Bard on the Ruins of the Kremlare conThe death of Otto von Richter, the tra- sidered as his best compositions. veller, a man equally distinguished for su- The “ Society of the Friends of the Na. perior qualities of the head and heart, has tional Literature," at Kasan performed a excited universal sympathy in the Russian funeral service in honour of Dershawin, metropolis. He was the eldest son of a the poet, a native of that city, who died most respectable Livonian family, whose last year. Dershawin's Ode on God exthirst of knowledge impelled him to ex- perienced an extraordinary distinction ; for plore the inhospitable regions of Africa and the Emperor of China had it translated Asia. In company with Lindman the into the Chinese language, printed on costSwede, he had traversed all Egypt and ly stuff, and hung up in his apartmentNubia, and had discovered in the territory an honour which scarcely any other poet of Meroe very considerable remains of an- of any nation has to boast of. cient architecture, not observed by any Among the publications which have preceding visitor. A fiman from the lately appeared at Petersburgh, are Ephe. Grand Signior procured the travellers the merides Russes, politiques, litteraires, his. requisite protection and support to en- toriques et necrologiques, par Spada, and able them to penetrate to Ibrim, the ca- Description des Objets les plus remar, pital of Nubia. Much as he was pleased quables de la Ville de Petersbourg et de with the inhabitants, who are remarkable ses Environs, par Puul Swinin, author of for personal beauty, and with their way of Picturesque Travels in North America. living, he deemed it advisable to return to The designs are neat and faithful, and the Cairo for fear of a civil war, which actu- text, in Russian and French, entertaining. ally broke out soon after his departure. At An English translation of Atala, by the Cairo the travellers ran the greatest risk of chaplain of the English factory at Cronstadt, their lives in August 1815, from the in. is just published. An Essui critique sur surrection of the Arnauts, who not only l'Histoire de Litonie, in 3 vols. by Count plundered all the magazines and shops in de Bray, Bavarian Ambassador to the several quarters of the city for two succes- Court of Russia, is in the press. T'he sive days, but for eight nights running at- whole edition of this performance is destacked the quarter of the Franks, which, tined as a present to the university of Dorhowever, was saved by the courageous re- pat, the produce to be laid out on histori. sistance of the Europeans assembled there. cal works for its library. General Jomini From Cairo the travellers proceeded by is engaged upon a history of the last two water to Jaffa.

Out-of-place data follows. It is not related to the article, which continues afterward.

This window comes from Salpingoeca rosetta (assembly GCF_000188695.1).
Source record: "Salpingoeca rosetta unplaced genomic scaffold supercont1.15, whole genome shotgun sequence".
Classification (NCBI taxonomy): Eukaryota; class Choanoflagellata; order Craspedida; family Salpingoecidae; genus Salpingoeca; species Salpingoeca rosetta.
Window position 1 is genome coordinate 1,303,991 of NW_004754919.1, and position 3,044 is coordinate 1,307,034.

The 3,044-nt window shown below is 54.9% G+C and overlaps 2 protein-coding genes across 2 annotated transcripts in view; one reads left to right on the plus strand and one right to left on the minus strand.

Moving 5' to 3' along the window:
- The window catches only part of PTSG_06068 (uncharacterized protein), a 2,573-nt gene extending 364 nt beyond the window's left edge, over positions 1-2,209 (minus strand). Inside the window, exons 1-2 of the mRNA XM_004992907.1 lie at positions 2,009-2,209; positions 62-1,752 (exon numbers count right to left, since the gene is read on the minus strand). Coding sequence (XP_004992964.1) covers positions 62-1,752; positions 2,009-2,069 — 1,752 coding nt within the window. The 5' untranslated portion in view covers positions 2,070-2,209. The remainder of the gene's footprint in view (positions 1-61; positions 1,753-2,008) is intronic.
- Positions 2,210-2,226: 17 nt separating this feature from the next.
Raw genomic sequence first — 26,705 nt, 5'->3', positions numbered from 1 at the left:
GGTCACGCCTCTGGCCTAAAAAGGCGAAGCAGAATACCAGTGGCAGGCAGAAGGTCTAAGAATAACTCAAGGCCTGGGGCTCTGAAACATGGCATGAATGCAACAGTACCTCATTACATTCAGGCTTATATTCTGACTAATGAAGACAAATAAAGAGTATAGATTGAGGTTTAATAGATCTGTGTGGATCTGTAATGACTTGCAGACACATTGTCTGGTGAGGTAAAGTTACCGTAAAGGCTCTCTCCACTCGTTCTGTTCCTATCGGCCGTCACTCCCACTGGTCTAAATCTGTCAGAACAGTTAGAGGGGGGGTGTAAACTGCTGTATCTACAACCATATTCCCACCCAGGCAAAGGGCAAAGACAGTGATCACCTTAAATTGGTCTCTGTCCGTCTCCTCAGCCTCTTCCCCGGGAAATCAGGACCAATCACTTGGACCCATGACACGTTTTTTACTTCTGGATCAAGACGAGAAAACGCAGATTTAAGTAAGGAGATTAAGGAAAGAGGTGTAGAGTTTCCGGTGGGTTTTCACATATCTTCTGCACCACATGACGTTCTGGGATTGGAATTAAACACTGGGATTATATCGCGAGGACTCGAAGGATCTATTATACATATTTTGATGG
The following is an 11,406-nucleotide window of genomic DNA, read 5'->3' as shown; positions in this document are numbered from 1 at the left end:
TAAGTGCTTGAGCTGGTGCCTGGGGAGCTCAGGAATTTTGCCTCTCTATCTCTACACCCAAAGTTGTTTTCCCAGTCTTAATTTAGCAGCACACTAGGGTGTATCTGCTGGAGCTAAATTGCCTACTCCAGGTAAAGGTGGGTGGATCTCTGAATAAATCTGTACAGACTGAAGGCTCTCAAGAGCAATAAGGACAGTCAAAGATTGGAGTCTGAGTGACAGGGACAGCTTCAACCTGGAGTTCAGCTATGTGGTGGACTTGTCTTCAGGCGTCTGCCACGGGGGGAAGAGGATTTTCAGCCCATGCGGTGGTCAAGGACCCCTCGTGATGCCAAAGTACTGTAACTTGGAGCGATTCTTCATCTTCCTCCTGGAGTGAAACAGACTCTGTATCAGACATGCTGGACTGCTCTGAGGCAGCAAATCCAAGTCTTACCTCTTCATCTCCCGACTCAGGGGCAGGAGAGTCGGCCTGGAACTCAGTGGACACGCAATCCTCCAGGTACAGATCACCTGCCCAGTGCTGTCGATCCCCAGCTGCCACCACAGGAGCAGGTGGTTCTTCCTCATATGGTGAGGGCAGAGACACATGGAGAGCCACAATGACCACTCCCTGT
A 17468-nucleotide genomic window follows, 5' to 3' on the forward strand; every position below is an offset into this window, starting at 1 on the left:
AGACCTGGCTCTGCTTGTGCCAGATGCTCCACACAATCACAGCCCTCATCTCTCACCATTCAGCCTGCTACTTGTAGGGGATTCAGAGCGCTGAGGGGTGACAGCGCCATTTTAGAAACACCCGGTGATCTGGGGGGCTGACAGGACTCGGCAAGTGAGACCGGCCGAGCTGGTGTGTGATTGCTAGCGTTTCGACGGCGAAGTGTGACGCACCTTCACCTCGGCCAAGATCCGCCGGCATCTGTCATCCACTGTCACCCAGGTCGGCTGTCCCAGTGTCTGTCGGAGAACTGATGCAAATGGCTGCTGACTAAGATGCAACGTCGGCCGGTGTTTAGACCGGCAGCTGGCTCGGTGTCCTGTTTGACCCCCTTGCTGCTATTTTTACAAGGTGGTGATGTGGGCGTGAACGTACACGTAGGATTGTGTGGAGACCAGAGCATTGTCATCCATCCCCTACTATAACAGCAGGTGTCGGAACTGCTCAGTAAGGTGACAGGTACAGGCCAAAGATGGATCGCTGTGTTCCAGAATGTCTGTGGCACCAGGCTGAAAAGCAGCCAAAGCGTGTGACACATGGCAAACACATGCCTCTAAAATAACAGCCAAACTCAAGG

At Acre they parted, and campaigns, for which Field Marshal Bar. Richter went alone by way of Tyre and clay de Tolly has, among others, contriSidon to Balbeck, the ruins of which made buted very interesting materials. As the a deeper impression upon him than the climate of Russia does not agree with him, vast masses of Luxor and Memphis. He he has availed himself of the leave of ab. then traversed Syria as far as the moun. sence granted him for two ycars, and retains of Lebanon, and even visited Tadmor turned to Switzerland. in the Desert. In the wild marshy envi- The Society of Sciences at Warsaw ofrons of the ancient Ephesus, he contractes fers a prize of 50 gold ducats for the best the germs of a putrid fever, which carried directions for the preservation of health. him oft in a few days at Smyrna.
It does not want a scientific treatise, but a The Emperor has granted a pension of popular and useful book. 4000 rubles to the Chevalier Schukovsky, the favourite poet of the Russian nation, “ not only," as the ukase issued on the The rich, learned brahman of Calcutta, occasion expresses it, “ as a token of his Ramohun-Roy, who is versed in the Sungsa favour, but also to secure to him the ne. krit, Persian, and English languages, has cessary independence.” This grant was paid a visit to the missionaries at Seramacconipanied with a diamond ring from pore. He has not renounced his caste, and the Emperor.-Schukovsky was born in this enables him to visit the richest fami. 1783, in the Government of 'Tula, and lies of Hindoos. Since the publication of educated in the school belonging to the his translation of the Vedant, several reuniversity of Moscow. His poems, which spectable inhabitants of Calcutta have de. have been published in two volumes, are clared themselves Mono-theists, and have yery highly esteemed. Many of them are united in a society, with a view to mutual